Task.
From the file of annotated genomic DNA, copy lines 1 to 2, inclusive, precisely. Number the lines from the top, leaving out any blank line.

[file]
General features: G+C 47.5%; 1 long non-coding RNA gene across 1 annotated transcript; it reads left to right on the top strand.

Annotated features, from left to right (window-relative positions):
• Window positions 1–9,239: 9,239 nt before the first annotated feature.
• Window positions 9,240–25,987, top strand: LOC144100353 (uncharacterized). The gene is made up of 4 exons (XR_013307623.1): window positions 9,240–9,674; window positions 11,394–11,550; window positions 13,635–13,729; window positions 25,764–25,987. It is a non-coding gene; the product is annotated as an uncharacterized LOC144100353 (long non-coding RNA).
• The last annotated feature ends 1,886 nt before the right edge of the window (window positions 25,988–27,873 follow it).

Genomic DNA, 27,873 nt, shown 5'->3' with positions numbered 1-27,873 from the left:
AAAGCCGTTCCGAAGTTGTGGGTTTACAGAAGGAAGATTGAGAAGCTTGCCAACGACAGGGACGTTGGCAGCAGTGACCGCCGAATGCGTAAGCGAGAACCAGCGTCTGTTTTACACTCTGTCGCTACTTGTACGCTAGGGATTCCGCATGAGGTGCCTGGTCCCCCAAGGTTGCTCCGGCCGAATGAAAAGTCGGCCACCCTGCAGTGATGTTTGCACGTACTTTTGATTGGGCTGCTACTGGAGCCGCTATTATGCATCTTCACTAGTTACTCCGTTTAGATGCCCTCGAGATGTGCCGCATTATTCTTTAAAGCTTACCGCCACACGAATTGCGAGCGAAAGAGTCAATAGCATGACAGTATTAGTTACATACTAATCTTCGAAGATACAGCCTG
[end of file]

General features: G+C 47.5%; 1 long non-coding RNA gene across 1 annotated transcript; it reads left to right on the top strand.

Annotated features, from left to right (window-relative positions):